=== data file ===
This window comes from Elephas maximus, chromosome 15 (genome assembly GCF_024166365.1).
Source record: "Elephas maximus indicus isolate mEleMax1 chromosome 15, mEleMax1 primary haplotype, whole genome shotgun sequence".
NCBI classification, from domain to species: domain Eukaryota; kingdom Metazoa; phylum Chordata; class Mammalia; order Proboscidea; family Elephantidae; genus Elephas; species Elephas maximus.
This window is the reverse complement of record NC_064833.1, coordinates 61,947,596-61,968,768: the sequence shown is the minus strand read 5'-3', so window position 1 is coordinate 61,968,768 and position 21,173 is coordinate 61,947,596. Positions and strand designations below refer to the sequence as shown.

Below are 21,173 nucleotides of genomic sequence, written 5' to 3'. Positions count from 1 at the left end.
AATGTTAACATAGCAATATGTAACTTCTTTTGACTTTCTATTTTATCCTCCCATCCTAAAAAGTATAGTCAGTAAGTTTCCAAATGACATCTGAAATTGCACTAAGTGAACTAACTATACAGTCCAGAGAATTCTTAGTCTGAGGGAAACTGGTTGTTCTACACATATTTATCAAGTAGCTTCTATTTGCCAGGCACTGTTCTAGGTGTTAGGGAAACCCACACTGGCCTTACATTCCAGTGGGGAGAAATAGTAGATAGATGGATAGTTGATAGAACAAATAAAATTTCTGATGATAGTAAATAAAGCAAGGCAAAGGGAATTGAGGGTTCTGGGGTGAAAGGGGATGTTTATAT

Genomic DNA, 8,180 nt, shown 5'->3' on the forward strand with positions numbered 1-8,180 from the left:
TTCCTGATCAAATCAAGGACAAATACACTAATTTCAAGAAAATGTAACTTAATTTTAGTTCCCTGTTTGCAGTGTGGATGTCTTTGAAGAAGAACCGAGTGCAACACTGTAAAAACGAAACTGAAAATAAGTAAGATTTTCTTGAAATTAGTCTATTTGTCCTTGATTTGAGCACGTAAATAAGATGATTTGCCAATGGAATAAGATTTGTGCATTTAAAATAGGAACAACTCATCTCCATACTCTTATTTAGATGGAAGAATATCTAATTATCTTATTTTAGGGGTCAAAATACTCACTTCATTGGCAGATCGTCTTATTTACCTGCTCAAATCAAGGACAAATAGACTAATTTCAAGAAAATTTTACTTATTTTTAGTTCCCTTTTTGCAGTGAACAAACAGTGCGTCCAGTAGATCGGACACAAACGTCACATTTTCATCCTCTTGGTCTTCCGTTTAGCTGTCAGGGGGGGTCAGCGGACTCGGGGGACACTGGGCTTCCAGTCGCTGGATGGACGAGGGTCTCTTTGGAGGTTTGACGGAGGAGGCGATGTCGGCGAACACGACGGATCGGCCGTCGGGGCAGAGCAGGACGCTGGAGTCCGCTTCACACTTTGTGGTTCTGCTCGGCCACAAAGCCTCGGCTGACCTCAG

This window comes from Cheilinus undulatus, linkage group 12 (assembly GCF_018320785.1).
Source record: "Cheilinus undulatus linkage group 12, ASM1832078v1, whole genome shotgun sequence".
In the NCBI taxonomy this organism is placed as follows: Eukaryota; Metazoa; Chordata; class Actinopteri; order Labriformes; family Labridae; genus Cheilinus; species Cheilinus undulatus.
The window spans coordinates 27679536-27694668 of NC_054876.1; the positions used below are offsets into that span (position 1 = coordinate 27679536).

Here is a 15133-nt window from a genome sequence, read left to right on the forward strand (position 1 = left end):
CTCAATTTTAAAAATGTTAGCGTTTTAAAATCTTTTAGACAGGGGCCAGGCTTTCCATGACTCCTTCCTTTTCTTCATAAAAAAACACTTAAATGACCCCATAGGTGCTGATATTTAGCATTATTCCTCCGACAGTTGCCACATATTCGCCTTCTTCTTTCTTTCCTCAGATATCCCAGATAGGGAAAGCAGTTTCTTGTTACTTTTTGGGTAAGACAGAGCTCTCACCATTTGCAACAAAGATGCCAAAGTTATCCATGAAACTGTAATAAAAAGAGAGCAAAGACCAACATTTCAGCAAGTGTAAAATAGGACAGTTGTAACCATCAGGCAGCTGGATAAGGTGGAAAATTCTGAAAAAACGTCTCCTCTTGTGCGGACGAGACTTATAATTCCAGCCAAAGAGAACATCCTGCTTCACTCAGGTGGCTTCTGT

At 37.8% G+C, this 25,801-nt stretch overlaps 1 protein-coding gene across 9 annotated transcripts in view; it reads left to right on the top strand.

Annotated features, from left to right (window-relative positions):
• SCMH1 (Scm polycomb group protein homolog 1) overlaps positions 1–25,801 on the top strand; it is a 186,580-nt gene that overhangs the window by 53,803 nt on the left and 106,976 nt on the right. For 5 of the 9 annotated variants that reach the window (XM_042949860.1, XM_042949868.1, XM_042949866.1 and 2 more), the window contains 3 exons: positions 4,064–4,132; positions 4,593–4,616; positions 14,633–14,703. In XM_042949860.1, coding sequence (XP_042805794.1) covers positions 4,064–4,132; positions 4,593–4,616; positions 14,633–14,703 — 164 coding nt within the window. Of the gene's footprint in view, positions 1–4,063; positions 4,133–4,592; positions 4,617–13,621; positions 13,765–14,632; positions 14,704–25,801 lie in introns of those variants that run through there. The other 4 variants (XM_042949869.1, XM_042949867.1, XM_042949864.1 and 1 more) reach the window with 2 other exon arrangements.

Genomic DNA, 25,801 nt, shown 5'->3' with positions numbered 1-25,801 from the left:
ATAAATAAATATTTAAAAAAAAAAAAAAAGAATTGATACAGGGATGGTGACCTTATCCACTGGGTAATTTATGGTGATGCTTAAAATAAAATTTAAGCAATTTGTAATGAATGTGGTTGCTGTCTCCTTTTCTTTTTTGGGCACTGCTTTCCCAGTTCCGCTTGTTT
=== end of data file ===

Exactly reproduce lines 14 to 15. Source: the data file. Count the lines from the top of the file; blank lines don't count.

CTCAATTTTAAAAATGTTAGCGTTTTAAAATCTTTTAGACAGGGGCCAGGCTTTCCATGACTCCTTCCTTTTCTTCATAAAAAAACACTTAAATGACCCCATAGGTGCTGATATTTAGCATTATTCCTCCGACAGTTGCCACATATTCGCCTTCTTCTTTCTTTCCTCAGATATCCCAGATAGGGAAAGCAGTTTCTTGTTACTTTTTGGGTAAGACAGAGCTCTCACCATTTGCAACAAAGATGCCAAAGTTATCCATGAAACTGTAATAAAAAGAGAGCAAAGACCAACATTTCAGCAAGTGTAAAATAGGACAGTTGTAACCATCAGGCAGCTGGATAAGGTGGAAAATTCTGAAAAAACGTCTCCTCTTGTGCGGACGAGACTTATAATTCCAGCCAAAGAGAACATCCTGCTTCACTCAGGTGGCTTCTGT

At 37.8% G+C, this 25,801-nt stretch overlaps 1 protein-coding gene across 9 annotated transcripts in view; it reads left to right on the top strand.